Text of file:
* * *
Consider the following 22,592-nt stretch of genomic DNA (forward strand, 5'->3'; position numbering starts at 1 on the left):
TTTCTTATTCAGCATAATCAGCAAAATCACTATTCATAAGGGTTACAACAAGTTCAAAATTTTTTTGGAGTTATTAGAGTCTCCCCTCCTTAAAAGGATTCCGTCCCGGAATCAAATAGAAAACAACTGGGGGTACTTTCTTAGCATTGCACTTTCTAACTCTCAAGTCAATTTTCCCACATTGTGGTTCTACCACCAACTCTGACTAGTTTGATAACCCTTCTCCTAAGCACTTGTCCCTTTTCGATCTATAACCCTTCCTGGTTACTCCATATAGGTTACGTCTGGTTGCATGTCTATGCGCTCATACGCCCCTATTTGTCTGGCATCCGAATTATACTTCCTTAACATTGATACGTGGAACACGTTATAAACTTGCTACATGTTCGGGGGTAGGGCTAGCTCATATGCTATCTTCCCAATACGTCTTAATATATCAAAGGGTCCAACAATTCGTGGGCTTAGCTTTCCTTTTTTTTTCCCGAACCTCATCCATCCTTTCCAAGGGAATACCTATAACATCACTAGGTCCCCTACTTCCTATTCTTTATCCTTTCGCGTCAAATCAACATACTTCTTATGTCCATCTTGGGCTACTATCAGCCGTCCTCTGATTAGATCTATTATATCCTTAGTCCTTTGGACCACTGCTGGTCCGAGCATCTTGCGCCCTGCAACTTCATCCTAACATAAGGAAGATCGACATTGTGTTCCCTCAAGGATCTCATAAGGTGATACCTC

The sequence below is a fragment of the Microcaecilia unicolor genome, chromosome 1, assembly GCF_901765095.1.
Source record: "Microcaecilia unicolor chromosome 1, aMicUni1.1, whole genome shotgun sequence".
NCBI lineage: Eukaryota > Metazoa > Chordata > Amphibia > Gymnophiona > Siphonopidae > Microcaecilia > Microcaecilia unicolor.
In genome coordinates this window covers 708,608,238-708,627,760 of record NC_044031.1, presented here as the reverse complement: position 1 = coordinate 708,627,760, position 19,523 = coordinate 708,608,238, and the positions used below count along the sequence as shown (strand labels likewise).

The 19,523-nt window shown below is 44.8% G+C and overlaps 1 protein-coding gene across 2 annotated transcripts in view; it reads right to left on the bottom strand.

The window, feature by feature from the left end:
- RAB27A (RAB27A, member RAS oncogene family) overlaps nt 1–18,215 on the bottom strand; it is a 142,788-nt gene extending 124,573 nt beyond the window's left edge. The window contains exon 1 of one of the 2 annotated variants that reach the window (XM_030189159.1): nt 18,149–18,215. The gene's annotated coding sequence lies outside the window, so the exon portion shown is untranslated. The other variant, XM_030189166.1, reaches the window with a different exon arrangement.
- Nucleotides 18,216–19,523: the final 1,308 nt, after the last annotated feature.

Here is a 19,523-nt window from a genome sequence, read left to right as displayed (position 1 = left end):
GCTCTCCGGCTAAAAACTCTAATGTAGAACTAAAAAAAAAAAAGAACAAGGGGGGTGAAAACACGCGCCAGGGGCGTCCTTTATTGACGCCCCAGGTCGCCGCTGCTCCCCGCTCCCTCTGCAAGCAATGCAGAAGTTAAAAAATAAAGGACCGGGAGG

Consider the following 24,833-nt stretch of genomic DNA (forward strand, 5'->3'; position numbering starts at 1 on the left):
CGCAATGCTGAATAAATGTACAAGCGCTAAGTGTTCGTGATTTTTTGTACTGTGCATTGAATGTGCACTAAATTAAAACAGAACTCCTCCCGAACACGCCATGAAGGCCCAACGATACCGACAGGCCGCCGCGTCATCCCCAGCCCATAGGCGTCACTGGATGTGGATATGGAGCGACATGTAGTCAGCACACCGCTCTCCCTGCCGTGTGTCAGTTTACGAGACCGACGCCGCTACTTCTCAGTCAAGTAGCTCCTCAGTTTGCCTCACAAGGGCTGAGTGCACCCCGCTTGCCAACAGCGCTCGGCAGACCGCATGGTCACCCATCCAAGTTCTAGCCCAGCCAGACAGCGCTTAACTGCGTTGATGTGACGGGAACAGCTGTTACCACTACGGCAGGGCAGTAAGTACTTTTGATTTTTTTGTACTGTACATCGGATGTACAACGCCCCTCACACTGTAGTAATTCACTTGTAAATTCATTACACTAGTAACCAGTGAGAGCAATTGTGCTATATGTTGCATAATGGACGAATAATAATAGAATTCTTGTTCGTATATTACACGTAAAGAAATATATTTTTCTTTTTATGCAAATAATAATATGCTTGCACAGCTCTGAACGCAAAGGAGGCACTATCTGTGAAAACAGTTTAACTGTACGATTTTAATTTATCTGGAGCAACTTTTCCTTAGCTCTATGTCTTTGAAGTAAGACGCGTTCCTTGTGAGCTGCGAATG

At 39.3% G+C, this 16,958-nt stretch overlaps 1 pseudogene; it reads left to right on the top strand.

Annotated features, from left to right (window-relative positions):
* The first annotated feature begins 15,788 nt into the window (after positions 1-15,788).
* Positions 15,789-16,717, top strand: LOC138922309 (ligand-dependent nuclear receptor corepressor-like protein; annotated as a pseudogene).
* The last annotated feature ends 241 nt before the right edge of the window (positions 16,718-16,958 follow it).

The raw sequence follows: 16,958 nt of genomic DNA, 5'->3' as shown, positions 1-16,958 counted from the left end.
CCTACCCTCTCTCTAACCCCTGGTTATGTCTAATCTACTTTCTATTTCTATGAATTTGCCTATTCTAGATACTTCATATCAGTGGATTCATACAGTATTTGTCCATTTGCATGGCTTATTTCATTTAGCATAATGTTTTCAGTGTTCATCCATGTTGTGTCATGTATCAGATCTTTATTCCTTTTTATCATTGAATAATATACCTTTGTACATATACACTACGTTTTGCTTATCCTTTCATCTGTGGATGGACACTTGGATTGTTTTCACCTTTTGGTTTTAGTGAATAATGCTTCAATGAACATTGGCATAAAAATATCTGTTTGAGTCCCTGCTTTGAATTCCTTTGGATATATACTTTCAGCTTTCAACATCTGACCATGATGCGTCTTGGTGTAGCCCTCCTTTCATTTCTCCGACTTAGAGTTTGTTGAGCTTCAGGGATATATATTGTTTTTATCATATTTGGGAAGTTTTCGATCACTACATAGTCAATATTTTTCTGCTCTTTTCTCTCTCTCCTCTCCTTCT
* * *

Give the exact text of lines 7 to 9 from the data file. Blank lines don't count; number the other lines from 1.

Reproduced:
The 19,523-nt window shown below is 44.8% G+C and overlaps 1 protein-coding gene across 2 annotated transcripts in view; it reads right to left on the bottom strand.

The window, feature by feature from the left end:
- RAB27A (RAB27A, member RAS oncogene family) overlaps nt 1–18,215 on the bottom strand; it is a 142,788-nt gene extending 124,573 nt beyond the window's left edge. The window contains exon 1 of one of the 2 annotated variants that reach the window (XM_030189159.1): nt 18,149–18,215. The gene's annotated coding sequence lies outside the window, so the exon portion shown is untranslated. The other variant, XM_030189166.1, reaches the window with a different exon arrangement.